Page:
In high school, when everyone in my orchestra was struggling to really nail their vibrato technique, our conductor told us that the violin is in many ways an instrument for approximating the human voice. This is why we use vibrato in classical music, he said.
Yesterday, in my first fiddle lesson with a new teacher, when it was time for me to start puzzling out a new tune that I was learning by ear, she told me to listen and try to sing along the first time she played it. Singing it would give me a good understanding of the phrasing and flow I would aim for when playing the tune, she said.
There are multiple musical traditions that use phonetic singing styles to teach tunes: what comes to mind immediately is canntaireachd, a scottish singing style used to teach pipe tunes. You sing in canntaireachd to learn the tune. Vowels are for the notes of the melody, and consonants are for ornaments. This also makes me think of classical Indian music and how certain syllables correspond to specific tones.
What I’m getting at here is that the voice and the instrument have a cyclical relationship. You play the instrument to embody the voice, and you sing to embody the instrument.
The thing about canntaireachd (which translates literally to ‘chanting’, by the way, and shares its English name with the chanter) is that it is very much tailored to piping. It makes me wonder what a fiddle-focused chanting would be: vowels for melody with dipthongs as slurs, and consonants for new bows and ornaments? Could I use a specific consonant for an up-bow and another for a down-bow? What about staccato, legato? Accents and pulses? Would a flick have a different consonant cluster than a roll? What consonant would become the allophone from which the musician could pick the specific phoneme they wanted to play?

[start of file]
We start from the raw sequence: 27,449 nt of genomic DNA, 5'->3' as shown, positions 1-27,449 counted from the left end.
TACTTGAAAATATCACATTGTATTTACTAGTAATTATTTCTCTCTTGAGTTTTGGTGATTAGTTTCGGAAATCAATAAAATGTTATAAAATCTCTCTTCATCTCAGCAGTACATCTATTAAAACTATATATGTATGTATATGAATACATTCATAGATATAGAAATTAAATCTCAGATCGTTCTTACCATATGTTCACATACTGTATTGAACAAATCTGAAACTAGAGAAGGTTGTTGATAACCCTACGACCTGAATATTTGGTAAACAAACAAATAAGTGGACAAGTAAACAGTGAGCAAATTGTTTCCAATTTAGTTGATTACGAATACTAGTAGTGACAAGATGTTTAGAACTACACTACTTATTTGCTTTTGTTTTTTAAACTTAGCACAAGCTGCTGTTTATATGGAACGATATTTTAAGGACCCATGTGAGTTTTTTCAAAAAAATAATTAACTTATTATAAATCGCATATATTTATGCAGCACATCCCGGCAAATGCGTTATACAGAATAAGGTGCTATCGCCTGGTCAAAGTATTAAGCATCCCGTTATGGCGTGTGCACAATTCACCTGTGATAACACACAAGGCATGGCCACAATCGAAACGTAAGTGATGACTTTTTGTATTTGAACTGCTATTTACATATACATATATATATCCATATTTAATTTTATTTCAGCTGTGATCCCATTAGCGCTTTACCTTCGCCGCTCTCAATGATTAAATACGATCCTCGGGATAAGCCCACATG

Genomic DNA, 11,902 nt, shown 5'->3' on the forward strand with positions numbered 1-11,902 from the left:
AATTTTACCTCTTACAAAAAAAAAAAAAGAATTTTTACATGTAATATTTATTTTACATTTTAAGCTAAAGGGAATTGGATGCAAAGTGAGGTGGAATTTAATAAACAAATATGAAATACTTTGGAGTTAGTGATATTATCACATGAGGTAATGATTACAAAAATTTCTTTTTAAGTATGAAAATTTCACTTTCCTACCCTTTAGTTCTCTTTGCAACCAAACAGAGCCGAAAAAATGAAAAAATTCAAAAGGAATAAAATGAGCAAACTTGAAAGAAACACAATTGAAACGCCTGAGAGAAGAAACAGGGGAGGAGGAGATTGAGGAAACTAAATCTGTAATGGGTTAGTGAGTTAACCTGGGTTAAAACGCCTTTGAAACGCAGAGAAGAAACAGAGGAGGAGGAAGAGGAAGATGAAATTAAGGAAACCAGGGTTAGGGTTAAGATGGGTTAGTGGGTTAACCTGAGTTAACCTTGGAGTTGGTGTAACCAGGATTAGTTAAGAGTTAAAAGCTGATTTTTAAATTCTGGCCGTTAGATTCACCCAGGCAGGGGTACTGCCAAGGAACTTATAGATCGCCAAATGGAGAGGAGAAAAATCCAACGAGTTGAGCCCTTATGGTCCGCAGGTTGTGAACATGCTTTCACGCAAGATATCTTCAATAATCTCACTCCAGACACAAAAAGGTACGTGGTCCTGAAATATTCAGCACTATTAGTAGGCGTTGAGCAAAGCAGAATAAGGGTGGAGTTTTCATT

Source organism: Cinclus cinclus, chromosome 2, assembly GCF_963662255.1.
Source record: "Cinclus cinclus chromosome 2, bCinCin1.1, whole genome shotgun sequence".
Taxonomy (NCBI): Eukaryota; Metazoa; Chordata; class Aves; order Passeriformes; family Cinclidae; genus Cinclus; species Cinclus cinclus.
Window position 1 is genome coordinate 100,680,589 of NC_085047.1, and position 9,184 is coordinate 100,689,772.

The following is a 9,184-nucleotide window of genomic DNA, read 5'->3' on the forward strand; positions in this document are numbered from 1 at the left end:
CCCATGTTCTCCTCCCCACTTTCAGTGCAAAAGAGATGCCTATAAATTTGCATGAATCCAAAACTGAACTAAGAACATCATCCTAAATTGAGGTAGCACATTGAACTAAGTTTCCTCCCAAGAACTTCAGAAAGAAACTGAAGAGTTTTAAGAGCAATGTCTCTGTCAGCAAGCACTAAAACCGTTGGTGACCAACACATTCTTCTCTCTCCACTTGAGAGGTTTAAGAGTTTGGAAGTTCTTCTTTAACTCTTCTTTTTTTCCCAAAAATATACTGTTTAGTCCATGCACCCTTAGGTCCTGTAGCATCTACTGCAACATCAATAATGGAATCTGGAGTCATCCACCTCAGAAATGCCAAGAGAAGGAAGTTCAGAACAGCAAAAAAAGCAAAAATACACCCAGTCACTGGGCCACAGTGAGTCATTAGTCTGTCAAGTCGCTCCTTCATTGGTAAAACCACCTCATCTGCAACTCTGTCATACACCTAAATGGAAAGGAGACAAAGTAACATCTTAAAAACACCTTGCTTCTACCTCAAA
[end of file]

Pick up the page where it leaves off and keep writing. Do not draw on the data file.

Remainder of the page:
What I love even more about all of this is that in theory, you could translate a sung song to a bowed one, with the same amount of accuracy as with written music (or, really, with even more accuracy). In some ways this might be an incredibly obvious statement, especially given that Celtic music is very often learned by ear. But what I really mean is that sheet music is a language in the same way that canntaireachd is. The western system of written music was just some system that someone thought up to capture a song and maybe even pass it to someone else, potentially many years away, across any number of borders. Written music in the western classical style does not contain the entirety of potential music in it; it is not prescriptive; it is possible to play music that cannot be represented on the western staff. In the same way, it’s possible to have a thought that cannot be perfectly translated into words. I’m thinking about the experience of trying to voice a thought, failing to really get it right, and finding on a second attempt that the original thought has evaporated in the effort to contain it. In writing words down, we lose some nuance, some of the music of it.
If canntaireachd is language, then so is fiddle. Music is speech, and music theory is all math, and math is all patterns, and so is language. Playing with someone else is a conversation.
Thanks for reading, friends! See you soon.